• I don’t like telling my private thoughts to a group of strangers.
• I don’t like my therapist.
• I feel like a prisoner.
• I promise I won’t touch alcohol (or drugs, gambling, or other addictive behavior) any more. Just let me come home. Please!
• If you love me, you’ll let me come home.
• I hate you for what you’ve done to me, telling me I have to stay here.
• I’m going to kill you if you don’t let me come home.
• When I get out of here, I’m never coming back home. Then you’ll see what you’ve done.
• Was it really so bad when I was home? I’ll try to do better. Just give me a chance. I don’t need to stay here any longer. I’ve really learned my lesson.
• I’m afraid to stay here. The other patients are too scary. Some of them are even crazy and dangerous.
The litany of complaints and excuses goes on, of course. The clever patient will start with whatever he or she thinks will work with you and gradually move on to ever more ingenious and elaborate reasons why they need to leave treatment.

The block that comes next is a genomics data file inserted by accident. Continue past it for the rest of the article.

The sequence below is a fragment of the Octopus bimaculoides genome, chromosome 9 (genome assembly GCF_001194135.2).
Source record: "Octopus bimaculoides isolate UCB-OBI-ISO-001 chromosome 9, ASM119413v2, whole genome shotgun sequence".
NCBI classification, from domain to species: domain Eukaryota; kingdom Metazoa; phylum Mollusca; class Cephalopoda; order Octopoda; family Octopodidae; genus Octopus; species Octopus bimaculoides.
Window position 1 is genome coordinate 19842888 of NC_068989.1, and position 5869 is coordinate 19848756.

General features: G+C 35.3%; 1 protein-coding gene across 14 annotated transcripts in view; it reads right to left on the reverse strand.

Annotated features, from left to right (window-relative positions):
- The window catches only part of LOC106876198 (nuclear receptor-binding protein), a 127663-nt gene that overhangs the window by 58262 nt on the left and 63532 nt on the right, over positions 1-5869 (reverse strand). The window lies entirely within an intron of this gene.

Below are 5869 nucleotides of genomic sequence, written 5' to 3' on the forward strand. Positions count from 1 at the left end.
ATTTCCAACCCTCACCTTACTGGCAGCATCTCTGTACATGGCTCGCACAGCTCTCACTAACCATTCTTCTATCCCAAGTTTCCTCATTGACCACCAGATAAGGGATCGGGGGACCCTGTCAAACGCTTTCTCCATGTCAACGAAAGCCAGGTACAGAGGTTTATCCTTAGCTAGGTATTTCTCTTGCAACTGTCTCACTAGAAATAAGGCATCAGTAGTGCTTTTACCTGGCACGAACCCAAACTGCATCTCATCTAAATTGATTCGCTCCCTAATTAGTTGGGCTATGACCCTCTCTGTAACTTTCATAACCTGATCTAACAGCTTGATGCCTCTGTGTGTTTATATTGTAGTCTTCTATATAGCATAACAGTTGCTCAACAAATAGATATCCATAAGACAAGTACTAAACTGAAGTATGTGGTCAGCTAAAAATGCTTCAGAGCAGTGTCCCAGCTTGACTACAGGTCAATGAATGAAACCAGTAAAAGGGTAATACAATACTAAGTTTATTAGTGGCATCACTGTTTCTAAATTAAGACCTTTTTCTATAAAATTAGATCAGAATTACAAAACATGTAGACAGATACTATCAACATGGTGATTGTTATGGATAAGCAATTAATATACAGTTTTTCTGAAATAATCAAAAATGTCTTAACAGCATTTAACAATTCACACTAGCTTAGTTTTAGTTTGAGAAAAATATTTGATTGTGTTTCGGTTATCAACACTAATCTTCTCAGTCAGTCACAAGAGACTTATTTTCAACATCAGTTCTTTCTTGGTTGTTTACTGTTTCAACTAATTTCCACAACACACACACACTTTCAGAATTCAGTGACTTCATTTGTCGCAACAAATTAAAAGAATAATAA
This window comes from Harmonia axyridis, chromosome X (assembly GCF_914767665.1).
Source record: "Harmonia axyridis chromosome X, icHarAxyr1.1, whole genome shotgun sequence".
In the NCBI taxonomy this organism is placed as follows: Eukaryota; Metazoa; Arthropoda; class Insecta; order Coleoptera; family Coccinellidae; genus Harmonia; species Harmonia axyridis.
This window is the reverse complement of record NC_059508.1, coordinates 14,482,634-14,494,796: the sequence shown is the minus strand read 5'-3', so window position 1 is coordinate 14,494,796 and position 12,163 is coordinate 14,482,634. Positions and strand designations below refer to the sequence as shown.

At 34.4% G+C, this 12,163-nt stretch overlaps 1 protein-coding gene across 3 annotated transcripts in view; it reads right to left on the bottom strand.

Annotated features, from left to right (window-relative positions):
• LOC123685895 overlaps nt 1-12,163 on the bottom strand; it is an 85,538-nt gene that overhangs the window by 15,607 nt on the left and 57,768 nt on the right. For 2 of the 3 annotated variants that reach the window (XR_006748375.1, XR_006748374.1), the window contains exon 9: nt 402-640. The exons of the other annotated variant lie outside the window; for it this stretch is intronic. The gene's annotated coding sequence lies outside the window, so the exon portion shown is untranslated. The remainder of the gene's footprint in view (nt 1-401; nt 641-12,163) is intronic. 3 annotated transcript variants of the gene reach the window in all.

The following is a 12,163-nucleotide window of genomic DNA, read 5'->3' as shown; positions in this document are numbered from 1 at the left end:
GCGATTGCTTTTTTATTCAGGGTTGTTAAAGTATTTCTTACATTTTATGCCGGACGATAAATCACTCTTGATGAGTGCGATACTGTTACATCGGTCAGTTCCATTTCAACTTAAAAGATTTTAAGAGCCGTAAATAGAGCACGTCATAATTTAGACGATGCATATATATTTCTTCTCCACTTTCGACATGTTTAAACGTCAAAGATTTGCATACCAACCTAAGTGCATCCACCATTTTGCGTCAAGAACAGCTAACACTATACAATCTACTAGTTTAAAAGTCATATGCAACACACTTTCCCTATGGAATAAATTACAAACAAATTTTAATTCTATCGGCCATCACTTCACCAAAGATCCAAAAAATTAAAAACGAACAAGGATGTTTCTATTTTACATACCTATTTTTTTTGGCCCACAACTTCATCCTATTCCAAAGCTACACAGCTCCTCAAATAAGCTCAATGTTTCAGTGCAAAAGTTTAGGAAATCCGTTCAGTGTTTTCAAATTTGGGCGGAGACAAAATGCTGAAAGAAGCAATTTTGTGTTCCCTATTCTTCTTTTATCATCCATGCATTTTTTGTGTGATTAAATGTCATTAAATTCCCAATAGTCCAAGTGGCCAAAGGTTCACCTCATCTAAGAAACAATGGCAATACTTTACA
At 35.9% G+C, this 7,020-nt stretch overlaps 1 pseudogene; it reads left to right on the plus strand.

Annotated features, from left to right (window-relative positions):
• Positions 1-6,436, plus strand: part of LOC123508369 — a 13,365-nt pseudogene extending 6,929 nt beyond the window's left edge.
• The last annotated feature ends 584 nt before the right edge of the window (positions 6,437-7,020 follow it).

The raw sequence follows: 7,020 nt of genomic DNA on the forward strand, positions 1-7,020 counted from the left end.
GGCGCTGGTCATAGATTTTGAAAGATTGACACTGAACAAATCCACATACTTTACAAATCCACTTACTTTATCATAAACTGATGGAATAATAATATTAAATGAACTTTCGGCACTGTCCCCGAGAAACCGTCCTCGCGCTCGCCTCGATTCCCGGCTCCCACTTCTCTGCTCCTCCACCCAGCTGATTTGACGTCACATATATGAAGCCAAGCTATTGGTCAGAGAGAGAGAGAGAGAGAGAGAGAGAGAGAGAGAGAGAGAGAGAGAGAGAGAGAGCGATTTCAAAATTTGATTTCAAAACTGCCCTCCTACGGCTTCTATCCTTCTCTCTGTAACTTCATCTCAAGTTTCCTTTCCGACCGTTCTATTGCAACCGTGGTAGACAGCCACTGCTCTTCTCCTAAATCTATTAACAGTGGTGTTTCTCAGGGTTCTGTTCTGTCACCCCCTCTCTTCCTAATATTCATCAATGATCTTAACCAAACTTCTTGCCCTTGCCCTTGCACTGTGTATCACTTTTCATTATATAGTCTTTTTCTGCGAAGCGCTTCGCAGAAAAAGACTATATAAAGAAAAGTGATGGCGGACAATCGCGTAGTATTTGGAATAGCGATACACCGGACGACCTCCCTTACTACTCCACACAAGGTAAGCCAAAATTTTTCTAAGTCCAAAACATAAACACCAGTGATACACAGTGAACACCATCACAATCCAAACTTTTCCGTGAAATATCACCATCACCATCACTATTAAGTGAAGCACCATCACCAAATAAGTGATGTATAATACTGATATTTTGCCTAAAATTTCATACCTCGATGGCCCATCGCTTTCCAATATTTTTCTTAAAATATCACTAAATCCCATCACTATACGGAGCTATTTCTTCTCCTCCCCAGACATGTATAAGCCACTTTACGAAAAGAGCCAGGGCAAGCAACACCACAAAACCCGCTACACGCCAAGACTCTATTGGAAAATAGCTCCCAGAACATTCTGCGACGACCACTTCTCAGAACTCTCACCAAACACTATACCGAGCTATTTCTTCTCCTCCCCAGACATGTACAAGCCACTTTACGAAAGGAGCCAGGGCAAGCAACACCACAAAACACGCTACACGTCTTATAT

Again, do your homework and have your responses in order. You never want to be caught without an appropriate comment. That will just give the addict an edge to chip away at your resolve.
Maintain Contact with Treatment Staff
You should never be in the dark about what’s going on with your loved one’s treatment program. From the outset, the treatment staff of professionals wants to keep you informed at every step of the way. Why? It’s in the best interests of the patient and the family that you are kept abreast of progress or difficulties so that modifications in the treatment plan can be implemented.